The mules of Minehead

PUBLISHED: 09:00 26 March 2014

Mules arriving in Minehead

Mules arriving in Minehead

Daphne McCutcheon

In a significant year BBC Somerset’s Vernon Harwood has been travelling around Somerset as part of BBC’s World War One At Home to hear stories of how World War One impacted on our county 100 years ago

“Minehead was a very fashionable, middle class resort at one time.”

Rita Tremain knows the seaside resort well and as we travel together on the West Somerset Railway she’s pointing at a fading black and white photograph.

“Just imagine the chaos as hundreds of mules descended on the town.”

To be honest, it’s not something I’d ever considered. For me this part of the coast is a place that’s alive with sound; the sea lapping hypnotically on the sand, squeals of delight from children on the beach and the distant chug of a diesel engine as another fishing boat negotiates the harbour. But almost a century ago Minehead echoed to a noise never heard in the town before or since. The sound of restless, whinnying mules and the clip-clop of their hooves as mounted soldiers tried to choral them infront of the railway station and drive them down The Avenue.

Weeks before, these animals had been enjoying the sunny terrain of Argentina and the southern United States. But as World War One raged in Europe, the British Government needed ways to transport munitions and supplies to the troops. With only a finite number of suitable horses to requisition at home, the War Office began importing pack animals from the Americas.

Shipped in to Avonmouth, they were sent by train to depots in Somerset for a few weeks rest and recuperation before their onward journey to the Western Front.

It’s almost impossible to recapture the mood and atmosphere of Somerset in 1915, but at least this wonderful heritage railway means we can follow the exact route the animals took to their temporary homes on nearby farms. It’s a little-known chapter of the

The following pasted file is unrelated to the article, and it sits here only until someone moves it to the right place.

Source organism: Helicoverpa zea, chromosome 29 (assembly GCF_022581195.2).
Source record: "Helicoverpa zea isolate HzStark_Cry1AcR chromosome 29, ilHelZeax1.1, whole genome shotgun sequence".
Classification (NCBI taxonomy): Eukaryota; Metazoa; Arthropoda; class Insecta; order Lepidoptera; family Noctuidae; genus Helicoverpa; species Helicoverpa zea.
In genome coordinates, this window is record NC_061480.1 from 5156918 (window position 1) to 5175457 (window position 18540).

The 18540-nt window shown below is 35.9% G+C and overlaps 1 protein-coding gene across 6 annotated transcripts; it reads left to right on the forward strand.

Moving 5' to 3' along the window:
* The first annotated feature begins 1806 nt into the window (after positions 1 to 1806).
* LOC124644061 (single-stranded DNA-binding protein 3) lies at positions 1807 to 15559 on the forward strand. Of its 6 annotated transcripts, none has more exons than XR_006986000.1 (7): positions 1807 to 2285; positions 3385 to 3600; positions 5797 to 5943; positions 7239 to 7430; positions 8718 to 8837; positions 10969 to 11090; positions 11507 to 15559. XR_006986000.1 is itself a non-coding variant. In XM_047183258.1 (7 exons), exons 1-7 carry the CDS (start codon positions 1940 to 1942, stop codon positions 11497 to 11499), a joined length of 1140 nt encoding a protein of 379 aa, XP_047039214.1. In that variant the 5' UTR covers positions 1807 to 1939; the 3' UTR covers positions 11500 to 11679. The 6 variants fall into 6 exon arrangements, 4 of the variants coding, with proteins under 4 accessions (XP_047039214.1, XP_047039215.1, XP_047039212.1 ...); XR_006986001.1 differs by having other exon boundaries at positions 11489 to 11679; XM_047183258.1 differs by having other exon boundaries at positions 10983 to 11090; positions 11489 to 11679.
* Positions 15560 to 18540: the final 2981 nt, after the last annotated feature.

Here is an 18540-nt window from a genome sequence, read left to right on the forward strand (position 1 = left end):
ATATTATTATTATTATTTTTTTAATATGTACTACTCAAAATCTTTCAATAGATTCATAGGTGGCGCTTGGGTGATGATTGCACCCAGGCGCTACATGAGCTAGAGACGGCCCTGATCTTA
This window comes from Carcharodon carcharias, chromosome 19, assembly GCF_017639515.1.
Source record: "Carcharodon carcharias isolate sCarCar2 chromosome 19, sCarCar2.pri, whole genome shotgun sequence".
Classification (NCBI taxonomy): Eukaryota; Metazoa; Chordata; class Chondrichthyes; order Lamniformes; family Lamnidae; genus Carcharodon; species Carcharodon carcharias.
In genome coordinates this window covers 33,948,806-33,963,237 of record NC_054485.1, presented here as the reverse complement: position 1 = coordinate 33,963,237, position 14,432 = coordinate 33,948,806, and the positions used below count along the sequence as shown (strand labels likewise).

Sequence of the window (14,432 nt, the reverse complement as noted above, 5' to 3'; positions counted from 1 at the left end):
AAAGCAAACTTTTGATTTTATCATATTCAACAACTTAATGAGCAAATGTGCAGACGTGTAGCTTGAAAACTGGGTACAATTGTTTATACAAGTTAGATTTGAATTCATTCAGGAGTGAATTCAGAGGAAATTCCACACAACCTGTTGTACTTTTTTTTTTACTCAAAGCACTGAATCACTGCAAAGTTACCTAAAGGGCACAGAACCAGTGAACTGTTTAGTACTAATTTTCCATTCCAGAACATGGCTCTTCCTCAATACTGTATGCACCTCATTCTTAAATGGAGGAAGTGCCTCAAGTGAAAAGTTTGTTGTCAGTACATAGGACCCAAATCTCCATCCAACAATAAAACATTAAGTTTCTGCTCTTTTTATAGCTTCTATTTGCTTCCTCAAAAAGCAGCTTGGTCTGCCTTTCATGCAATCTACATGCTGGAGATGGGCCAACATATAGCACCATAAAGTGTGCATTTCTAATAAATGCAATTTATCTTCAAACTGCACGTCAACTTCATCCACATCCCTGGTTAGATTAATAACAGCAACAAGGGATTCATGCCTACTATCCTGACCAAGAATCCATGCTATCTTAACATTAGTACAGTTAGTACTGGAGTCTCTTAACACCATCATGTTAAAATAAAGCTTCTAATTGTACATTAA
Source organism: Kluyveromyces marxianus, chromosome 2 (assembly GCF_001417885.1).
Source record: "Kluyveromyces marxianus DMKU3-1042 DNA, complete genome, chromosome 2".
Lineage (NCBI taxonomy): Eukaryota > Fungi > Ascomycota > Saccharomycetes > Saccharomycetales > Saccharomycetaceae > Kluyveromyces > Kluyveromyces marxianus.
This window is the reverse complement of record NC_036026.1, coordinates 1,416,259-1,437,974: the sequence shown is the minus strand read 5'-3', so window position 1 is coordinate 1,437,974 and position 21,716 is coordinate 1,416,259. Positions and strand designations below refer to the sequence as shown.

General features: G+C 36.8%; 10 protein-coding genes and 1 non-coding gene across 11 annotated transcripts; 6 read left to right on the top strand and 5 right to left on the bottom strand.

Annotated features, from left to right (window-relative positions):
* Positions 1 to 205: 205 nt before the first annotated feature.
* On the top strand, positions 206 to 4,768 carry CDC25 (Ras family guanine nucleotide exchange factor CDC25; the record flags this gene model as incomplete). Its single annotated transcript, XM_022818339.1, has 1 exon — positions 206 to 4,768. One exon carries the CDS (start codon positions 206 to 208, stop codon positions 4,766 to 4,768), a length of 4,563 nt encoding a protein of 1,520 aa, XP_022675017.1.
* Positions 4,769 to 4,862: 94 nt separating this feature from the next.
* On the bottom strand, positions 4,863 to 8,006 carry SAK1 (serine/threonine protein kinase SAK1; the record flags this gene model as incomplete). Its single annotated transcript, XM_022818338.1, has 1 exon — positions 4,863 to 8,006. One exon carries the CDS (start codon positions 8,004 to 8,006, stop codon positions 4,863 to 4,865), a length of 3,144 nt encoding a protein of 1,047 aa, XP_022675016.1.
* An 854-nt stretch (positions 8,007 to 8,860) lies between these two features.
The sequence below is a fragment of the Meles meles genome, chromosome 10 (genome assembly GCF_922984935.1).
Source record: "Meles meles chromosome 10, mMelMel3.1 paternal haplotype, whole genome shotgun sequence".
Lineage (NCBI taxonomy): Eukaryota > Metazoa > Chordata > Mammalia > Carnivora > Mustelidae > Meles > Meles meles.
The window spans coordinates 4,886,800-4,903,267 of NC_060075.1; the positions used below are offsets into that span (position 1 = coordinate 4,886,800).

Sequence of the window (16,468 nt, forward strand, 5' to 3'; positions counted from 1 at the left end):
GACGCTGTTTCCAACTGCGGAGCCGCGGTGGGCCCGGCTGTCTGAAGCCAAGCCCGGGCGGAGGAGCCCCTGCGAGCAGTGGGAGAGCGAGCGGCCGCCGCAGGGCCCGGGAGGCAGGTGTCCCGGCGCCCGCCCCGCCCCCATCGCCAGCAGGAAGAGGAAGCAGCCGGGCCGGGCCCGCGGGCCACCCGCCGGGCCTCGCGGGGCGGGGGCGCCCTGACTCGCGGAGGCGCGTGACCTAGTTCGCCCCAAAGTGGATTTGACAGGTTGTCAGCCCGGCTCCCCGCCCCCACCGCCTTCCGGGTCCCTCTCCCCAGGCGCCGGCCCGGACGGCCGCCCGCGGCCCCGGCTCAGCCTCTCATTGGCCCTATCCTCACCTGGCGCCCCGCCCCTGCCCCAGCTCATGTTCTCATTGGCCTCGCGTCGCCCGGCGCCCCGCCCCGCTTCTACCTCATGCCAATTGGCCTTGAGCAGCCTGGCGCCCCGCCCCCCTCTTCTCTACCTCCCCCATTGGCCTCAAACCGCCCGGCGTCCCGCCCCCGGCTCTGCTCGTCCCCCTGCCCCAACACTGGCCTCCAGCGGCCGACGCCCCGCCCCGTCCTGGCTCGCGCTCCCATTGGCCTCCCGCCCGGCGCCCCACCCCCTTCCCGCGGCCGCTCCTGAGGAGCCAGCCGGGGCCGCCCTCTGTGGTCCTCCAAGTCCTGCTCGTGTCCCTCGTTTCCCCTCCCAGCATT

county’s history and even amongst local people it mostly remains a mystery. But it’s a subject which fascinates Rita.

Her interest was sparked by her fundraising work for the Exmoor branch of the horse charity, the Brooke. Named after its founder, Dorothy Brooke, and established in 1934 to help abandoned war horses, it’s now the world’s largest welfare charity for working equines. Rita knew that the Brooke’s 80th anniversary co-incided with the centenary of World War One, so she started researching local links and before long was captivated by the story of the mules.

As our train nears Minehead station and the end of the line, I pull on my coat and prepare to leave the carriage, but Rita has one more surprise in store.

“Have you ever seen a mule shoe?” she asks innocently.

Before I have time to answer, she has unfastened the clasp of her handbag and is pulling out a prized possession. As she hands it to me, it’s as if the decades melt away and as I glance towards the station yard I can almost hear the braying of the mules. Forgotten no longer.

Find hundreds of stories about how the country changed during the war on the World War One At Home site – go to

This story and others can be heard as part of World War One At Home on Emma Britton 8.15am from Monday 24 – Friday 28 February. Listen to BBC Somerset on 95.5 FM, 1566 MW and, and on BBC Points West, 
BBC One, 6.30pm weekdays.

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